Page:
Book Review: The Orphan Master

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In 1663, the small Dutch colony of New Amsterdam, situated on the edge of the wilderness on present dayManhattan, is populated by Dutch, English and Native American inhabitants. It is a hardscrabble life for colonists in theNew World, and many children become orphans at an early age. They are taken under the care of the orphan master, Aet Visser, who finds families for the orphans and looks out for their welfare. However, several orphans have disappeared and only Blandine van Couvering is concerned. An orphan herself, she is now a young woman with her own trading business. She and Edward Drummond, a British spy, join forces and investigate the mysterious circumstances. Meanwhile, the townsfolk start to whisper about the witika, the huge, ghastly creature from Native American lore that haunts the woods and eats human flesh.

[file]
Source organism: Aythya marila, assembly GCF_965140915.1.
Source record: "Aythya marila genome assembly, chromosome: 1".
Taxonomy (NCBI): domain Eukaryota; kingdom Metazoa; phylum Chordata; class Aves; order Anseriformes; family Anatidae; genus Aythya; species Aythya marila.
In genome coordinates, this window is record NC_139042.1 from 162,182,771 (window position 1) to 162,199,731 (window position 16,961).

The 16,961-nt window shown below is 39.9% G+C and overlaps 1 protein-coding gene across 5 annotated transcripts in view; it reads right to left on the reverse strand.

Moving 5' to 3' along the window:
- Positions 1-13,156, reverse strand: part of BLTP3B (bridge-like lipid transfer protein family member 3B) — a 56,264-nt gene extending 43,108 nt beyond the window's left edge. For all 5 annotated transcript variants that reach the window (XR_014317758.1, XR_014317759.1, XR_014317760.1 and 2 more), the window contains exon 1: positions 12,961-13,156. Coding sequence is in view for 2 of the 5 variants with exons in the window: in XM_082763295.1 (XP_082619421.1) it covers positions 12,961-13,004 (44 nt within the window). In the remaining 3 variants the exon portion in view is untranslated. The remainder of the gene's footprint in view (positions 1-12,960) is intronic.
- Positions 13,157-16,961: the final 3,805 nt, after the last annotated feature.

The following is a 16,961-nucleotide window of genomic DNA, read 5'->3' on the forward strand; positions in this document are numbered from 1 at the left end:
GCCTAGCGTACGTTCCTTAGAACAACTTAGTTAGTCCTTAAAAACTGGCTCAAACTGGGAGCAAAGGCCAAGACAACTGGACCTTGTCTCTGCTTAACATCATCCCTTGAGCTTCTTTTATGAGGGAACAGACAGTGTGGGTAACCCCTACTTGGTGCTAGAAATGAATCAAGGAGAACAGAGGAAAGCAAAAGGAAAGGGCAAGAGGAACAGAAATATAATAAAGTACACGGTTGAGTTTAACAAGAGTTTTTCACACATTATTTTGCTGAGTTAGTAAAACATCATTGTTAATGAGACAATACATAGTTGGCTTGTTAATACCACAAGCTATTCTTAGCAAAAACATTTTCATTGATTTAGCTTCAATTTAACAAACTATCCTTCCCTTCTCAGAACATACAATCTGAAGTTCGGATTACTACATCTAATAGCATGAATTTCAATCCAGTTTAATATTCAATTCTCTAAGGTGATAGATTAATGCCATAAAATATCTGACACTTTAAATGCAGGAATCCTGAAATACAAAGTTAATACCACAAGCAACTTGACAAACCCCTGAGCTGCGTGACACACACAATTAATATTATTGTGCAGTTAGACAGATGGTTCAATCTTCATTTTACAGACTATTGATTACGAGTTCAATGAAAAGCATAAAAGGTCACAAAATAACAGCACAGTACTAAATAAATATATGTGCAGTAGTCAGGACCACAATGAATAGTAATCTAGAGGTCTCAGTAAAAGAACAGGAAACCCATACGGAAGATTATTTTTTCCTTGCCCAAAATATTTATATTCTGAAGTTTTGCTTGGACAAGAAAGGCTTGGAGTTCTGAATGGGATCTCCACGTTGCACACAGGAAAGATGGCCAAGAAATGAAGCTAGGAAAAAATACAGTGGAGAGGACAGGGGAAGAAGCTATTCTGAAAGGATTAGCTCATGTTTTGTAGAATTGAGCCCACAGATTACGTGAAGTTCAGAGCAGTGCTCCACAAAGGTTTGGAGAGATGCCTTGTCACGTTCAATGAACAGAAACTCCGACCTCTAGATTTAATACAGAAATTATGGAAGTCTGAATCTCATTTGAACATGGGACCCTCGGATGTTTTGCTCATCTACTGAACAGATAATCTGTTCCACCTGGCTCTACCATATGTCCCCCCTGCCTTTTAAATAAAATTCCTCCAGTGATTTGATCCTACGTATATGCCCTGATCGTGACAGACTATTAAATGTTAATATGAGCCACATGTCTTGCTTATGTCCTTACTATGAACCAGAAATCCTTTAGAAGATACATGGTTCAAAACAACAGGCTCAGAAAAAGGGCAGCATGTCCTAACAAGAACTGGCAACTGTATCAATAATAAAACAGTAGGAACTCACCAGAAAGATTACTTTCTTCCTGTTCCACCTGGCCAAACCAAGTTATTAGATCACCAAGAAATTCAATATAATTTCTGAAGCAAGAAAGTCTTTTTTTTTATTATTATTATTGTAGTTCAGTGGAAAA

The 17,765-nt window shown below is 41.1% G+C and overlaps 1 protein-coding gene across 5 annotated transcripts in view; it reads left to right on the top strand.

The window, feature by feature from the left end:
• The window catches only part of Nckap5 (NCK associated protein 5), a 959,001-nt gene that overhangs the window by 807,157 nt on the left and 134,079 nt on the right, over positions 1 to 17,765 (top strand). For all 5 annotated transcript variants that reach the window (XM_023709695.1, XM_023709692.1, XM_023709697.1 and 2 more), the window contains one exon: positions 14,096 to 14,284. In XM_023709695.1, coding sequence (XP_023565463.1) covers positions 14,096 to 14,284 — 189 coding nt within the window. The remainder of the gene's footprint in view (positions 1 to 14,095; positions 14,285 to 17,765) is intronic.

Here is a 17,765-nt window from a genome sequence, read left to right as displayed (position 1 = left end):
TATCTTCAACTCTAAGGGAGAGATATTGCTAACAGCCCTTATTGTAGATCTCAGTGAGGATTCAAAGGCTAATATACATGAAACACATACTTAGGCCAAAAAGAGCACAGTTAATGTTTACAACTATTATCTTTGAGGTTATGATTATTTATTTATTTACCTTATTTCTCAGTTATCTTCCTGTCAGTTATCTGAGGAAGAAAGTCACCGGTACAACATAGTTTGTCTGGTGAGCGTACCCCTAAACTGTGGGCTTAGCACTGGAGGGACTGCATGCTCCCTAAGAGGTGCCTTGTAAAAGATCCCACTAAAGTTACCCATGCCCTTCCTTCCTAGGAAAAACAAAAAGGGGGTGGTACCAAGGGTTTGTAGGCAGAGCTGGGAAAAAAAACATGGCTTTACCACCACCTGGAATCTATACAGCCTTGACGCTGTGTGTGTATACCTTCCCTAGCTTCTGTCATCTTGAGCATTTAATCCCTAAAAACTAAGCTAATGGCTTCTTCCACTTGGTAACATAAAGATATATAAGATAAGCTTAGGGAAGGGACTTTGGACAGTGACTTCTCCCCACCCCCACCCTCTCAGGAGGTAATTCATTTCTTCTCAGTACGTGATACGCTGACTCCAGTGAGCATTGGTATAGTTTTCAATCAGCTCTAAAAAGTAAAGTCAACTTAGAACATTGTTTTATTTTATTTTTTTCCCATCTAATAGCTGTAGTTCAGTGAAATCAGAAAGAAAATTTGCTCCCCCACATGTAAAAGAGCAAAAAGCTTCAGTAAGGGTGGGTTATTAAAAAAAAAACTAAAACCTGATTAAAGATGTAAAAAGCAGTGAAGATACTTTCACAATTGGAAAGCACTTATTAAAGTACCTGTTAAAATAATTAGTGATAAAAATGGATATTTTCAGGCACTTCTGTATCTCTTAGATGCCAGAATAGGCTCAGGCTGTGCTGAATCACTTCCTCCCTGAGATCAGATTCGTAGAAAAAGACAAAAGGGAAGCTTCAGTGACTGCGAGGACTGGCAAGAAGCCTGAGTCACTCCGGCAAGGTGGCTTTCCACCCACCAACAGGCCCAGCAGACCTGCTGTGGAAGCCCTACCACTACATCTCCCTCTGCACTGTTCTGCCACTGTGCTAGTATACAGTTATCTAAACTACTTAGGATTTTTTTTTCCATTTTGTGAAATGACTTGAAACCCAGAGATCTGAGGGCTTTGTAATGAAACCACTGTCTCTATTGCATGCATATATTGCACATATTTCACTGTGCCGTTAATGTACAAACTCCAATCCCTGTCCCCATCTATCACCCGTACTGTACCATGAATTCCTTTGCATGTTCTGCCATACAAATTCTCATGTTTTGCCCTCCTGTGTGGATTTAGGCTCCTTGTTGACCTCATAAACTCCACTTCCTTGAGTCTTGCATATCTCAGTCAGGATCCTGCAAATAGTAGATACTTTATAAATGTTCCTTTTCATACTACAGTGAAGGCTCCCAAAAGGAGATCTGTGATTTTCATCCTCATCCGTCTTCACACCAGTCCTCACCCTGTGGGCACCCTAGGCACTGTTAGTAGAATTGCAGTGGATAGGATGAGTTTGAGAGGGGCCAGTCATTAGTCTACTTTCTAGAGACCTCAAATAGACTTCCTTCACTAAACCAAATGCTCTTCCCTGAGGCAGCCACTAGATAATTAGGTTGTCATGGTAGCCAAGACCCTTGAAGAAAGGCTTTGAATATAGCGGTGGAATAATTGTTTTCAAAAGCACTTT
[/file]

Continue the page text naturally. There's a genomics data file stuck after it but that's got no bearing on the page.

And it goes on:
“The Orphan Master” is debut author Jean Zimmerman’s well-researched and richly detailed description of 17th century life in the Dutch colony ofNew Amsterdam. The historical setting is vividly portrayed while the mystery of the missing orphans contributes to the suspense. Readers should be forewarned that the brutal nature of the crime may be shocking; however, this is a compelling story of human behavior and the harsh frontier. “Library Journal” describes it as “…a successful mix of historical fiction, spy thriller and horror.” Readers who liked Eliot Pattison’s Bone Rattler may enjoy this title.

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